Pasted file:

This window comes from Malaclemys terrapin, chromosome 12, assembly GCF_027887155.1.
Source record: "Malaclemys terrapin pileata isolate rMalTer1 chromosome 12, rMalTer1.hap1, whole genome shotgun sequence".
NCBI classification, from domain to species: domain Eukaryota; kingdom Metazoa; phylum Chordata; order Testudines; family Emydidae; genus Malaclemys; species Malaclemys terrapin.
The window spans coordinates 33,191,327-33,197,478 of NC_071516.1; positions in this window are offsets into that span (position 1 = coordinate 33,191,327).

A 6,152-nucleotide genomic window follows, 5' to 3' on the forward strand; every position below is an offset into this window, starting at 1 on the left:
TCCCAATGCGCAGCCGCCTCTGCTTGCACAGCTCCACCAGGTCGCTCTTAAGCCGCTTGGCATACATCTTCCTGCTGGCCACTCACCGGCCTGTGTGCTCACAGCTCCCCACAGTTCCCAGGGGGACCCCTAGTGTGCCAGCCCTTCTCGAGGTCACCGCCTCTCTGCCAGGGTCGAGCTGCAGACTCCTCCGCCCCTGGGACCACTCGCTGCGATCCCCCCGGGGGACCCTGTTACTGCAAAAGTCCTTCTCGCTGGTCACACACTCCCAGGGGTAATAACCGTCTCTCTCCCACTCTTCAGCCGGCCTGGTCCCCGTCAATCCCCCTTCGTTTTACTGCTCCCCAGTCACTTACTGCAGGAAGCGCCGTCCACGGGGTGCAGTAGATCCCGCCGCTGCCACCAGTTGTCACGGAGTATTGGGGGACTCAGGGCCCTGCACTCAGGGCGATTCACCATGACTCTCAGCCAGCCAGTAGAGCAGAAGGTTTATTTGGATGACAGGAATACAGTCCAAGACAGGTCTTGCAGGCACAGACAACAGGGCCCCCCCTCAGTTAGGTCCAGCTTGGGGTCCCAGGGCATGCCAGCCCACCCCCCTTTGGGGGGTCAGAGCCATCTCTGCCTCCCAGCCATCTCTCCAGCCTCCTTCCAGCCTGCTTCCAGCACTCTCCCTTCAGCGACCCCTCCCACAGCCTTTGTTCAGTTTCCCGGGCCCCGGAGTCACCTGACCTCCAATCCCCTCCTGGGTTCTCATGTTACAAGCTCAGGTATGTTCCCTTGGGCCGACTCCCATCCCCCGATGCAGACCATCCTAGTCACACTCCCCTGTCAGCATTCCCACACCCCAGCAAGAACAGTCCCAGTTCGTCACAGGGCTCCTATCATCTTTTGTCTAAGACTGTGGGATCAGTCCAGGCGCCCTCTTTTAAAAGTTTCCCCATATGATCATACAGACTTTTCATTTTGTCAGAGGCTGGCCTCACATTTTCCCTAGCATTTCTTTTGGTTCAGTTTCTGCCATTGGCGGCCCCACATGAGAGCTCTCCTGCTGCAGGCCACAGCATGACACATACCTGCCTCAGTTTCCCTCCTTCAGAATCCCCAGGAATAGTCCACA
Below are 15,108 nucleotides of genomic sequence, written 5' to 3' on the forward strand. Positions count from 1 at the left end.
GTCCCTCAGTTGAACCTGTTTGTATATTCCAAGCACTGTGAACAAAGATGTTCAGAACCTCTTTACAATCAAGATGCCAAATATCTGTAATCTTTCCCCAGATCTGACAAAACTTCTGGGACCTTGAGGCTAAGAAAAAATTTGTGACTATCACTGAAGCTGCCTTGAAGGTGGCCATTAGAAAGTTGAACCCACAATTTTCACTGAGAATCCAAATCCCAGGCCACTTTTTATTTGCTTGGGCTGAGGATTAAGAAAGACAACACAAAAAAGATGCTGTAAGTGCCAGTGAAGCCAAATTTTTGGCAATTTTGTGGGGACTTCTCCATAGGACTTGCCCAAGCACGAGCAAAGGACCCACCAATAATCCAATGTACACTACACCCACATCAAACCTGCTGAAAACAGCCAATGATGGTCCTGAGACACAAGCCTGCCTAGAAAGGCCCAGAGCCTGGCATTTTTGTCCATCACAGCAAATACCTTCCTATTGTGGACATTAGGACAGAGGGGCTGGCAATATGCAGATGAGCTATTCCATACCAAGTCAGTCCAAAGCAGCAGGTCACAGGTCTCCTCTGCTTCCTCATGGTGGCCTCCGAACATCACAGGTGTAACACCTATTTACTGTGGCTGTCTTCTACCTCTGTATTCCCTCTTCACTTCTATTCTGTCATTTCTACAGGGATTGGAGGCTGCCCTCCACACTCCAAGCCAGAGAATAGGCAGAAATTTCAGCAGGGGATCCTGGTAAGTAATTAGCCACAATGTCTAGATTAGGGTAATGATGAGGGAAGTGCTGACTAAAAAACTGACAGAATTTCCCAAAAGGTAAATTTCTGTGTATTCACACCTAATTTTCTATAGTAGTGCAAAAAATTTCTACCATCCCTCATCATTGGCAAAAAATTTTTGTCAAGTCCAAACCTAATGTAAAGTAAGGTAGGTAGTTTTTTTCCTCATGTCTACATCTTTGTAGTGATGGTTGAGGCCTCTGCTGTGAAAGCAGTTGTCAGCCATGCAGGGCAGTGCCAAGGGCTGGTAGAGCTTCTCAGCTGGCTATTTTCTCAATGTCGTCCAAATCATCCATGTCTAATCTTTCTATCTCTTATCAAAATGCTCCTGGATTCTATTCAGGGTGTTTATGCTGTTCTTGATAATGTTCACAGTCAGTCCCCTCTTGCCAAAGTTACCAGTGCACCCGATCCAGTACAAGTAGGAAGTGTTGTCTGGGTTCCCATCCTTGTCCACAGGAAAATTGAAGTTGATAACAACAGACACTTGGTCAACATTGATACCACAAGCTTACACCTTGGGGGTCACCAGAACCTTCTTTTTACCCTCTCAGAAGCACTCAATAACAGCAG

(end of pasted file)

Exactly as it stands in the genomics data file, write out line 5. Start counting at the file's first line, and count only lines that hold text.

A 6,152-nucleotide genomic window follows, 5' to 3' on the forward strand; every position below is an offset into this window, starting at 1 on the left: